A trademark dispute between Harvard and notHarvard.com, an online educational website, erupted into a flurry of litigation after notHarvard asked a court in Texas to declare its domain name doesn't infringe on the University's trademark.
In response, on Monday the University sued the Texas-based company for $75,000 in damages, claiming in the lawsuit that notHarvard diluted the famous "Harvard" name.
In a press release, notHarvard asserted that it adopted the domain name in good faith, has taken appropriate measures to secure rights to the name, and attempted to negotiate the dispute with the University prior to taking legal action.
"We believe it is prudent for us to assure that no trademark issues will arise later, as our company and its brand become more established," said Judith Bitterli, notHarvard's CEO, in the press release. "Because it appears Harvard may be evaluating trademark issues, we are taking steps to resolve these matters now, not later."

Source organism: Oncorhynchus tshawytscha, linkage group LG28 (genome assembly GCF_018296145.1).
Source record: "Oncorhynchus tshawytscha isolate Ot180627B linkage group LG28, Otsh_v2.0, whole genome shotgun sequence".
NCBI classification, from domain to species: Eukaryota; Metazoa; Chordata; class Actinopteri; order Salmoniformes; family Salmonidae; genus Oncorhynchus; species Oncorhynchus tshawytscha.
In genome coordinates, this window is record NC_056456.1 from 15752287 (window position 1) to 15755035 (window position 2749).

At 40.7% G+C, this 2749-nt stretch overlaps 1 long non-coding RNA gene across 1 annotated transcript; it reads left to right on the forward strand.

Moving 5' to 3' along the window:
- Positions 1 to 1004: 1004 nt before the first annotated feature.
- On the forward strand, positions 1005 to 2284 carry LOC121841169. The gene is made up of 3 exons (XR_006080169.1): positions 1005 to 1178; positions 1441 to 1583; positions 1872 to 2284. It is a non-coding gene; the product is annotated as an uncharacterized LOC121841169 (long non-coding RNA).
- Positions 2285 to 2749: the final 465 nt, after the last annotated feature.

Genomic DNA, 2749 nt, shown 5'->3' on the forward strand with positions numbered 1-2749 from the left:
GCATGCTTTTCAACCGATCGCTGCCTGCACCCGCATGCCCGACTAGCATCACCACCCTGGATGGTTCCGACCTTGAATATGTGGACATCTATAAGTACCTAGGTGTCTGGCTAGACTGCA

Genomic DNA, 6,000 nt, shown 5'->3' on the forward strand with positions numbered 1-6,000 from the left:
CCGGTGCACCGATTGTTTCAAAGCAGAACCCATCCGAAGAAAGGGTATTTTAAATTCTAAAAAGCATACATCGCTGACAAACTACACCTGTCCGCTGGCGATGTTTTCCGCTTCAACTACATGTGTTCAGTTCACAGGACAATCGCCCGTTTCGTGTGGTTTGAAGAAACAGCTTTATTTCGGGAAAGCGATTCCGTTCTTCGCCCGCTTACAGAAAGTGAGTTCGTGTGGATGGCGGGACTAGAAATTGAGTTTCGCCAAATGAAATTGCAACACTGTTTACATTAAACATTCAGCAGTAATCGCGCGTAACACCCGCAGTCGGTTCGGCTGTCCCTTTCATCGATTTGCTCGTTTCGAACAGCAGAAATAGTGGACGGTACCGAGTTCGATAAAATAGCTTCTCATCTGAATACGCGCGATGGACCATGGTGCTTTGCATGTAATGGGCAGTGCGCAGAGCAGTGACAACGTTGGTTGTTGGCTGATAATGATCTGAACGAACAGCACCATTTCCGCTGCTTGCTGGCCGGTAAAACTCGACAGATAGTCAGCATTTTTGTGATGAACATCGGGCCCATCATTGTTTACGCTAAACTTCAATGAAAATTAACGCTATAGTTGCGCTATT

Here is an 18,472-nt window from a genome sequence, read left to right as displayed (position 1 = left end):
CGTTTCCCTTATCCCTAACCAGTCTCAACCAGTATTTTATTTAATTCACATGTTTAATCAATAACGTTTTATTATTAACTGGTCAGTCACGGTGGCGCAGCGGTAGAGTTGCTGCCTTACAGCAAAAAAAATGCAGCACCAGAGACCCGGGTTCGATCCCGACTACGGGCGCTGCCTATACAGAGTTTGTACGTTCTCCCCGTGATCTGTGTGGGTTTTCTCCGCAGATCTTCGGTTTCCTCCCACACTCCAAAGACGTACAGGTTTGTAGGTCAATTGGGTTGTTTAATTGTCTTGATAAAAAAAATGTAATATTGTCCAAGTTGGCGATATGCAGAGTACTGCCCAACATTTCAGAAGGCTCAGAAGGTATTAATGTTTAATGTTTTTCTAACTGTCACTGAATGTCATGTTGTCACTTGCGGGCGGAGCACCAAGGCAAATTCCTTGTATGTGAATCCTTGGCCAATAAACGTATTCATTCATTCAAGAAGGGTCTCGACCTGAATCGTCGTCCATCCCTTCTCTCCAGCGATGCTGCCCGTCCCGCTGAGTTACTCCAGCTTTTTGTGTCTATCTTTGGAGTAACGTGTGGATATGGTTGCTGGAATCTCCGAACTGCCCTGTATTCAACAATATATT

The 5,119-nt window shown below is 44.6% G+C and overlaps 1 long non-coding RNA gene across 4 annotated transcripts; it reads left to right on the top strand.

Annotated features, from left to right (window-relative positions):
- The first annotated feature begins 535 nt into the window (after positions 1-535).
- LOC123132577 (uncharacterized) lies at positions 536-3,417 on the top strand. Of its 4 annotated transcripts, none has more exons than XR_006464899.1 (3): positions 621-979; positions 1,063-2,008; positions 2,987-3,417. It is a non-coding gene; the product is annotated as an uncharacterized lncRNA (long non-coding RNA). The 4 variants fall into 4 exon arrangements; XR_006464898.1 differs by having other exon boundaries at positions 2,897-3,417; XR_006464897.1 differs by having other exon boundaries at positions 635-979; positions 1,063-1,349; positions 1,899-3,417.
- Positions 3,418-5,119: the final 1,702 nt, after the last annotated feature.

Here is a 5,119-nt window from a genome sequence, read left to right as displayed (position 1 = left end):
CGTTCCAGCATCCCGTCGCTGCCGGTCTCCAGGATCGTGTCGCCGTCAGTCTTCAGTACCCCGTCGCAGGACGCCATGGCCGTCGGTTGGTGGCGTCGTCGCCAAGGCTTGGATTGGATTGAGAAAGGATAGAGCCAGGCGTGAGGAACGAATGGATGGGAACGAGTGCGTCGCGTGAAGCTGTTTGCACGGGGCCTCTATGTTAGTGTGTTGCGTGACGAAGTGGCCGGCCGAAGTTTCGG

But the University tells a different story.
Referring to the alleged negotiations between notHarvard and the University, Harvard spokesperson Joe Wrinn said, "It's a bunch of baloney."
"Nobody from the University had been in direct contact with notHarvard until [July 27]," he said.
"Then their lawyer called our lawyer and asked what it would take to settle [the dispute]. They discussed some figures...A little over an hour later, their lawyer calls back and says 'We're suing you,'" Wrinn said.